Every ASX company has a Chief Financial Officer (CFO) in their C-suite. They are among the most important people in the company and may even succeed the CEO someday.
But just what does the CFO role involve?
What a CFO does
A Chief Financial Officer (CFO) is an executive responsible for overseeing the financial activities and corporate governance of a company.
Essentially, they are the ‘guardian of the books’ ensuring that the company is healthy and can meet its obligations.
They are also also responsible for corporate governance, risk management and maintenance of internal control systems.
Gone are the days when they are just ‘Chief Accountants’ of the company. They play a broad strategic role in the business.
To this end, they have a wide range of responsibilities that include: creating and managing budgets, analysing the company’s financial performance, developing strategic plans, providing guidance on investments and acquisitions, managing relationships with external stakeholders, and overseeing financial reporting.
You won’t hear from them as often as the CEO but one exemption is at the AGM and at reporting season when a company recaps its results to investors.
Nevertheless, they frequently provide expert advice to senior executives regarding financial decisions, such as mergers and acquisitions or changes in pricing structures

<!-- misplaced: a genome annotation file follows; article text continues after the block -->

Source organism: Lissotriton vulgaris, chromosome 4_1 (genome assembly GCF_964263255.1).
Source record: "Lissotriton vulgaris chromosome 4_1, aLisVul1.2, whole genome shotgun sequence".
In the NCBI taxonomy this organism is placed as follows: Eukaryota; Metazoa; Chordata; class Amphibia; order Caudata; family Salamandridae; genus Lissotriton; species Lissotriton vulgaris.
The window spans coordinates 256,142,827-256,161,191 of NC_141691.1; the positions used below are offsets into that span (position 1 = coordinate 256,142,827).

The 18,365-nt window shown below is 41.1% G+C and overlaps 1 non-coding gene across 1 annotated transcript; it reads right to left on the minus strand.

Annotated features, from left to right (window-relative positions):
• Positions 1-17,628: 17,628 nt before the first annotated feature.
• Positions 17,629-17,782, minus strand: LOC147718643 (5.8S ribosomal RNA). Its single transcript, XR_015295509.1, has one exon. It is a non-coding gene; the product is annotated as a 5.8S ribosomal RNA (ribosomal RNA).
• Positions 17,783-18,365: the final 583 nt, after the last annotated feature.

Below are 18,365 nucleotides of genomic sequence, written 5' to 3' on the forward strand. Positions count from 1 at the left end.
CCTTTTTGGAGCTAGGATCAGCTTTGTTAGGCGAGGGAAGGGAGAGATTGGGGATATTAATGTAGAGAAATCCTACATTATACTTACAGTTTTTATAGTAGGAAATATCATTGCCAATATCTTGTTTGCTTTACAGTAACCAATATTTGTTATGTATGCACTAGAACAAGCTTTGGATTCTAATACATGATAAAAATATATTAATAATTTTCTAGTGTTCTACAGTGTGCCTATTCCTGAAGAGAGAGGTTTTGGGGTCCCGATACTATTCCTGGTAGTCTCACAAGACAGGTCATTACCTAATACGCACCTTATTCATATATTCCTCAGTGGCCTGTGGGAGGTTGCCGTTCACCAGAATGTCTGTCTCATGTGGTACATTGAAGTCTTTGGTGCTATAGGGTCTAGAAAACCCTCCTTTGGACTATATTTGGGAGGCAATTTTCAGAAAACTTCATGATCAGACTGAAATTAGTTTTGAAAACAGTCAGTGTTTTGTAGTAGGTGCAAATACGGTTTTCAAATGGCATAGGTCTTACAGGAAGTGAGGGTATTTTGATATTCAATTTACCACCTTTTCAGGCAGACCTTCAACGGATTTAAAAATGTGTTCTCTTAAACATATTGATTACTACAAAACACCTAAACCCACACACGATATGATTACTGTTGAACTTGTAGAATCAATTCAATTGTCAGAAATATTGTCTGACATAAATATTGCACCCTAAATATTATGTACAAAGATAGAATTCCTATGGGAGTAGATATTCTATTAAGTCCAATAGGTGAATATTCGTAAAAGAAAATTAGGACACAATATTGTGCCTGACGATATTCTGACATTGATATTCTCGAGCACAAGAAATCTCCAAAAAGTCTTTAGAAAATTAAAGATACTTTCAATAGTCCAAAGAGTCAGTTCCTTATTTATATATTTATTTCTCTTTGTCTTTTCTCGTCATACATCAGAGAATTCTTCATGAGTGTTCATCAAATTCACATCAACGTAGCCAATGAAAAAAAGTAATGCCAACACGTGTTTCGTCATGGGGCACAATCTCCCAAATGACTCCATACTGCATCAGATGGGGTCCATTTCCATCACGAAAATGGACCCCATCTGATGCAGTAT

So, when you company hires a new CFO…
..it will announce it to the market. Typically investors wont have heard his or her name before, which may not be the case with a new CEO.
A company will typically tell investors their new CFO’s prior experience, or you might be able to see it on their LinkedIn page.
Their performances in past roles may give a hint as to how they will perform in their current position.
So what should you expect a new CFO to have?
He or she must be well-versed in tax laws and regulations, as well as accounting standards in order to make sure their company is compliant with all applicable laws and regulations.
They need a deep understanding of finances, effective communication skills as well as strong organisational and leadership abilities.
Does a CFO need a post-graduate qualification such as a CPA or CFA?
Given that CFOs have a more strategic role these days, they typically don’t.
However, some will and certain companies may require it.
One reason might be if the organisation operates in a highly regulated industry or requires specialised knowledge in areas such as investment banking or corporate finance.
In these cases, having a CFA qualification would give the CFO an advantage when it comes to understanding and navigating complex financial regulations and processes.
A CFO is important but look to the company and not the person
CFOs play an essential role in organizations by helping them make informed financial decisions while ensuring compliance with laws and regulations.
They are critical in setting long-term strategies while providing expertise on financial matters; enabling organizations to reach their goals faster while maximizing returns on investments.
This being said, you shouldn’t make an investment decision simply based on who their CFO is.
The CFO is an ‘invisible until you stuff up’ position, so you likely won’t even notice them unless you attend your company’s AGM.
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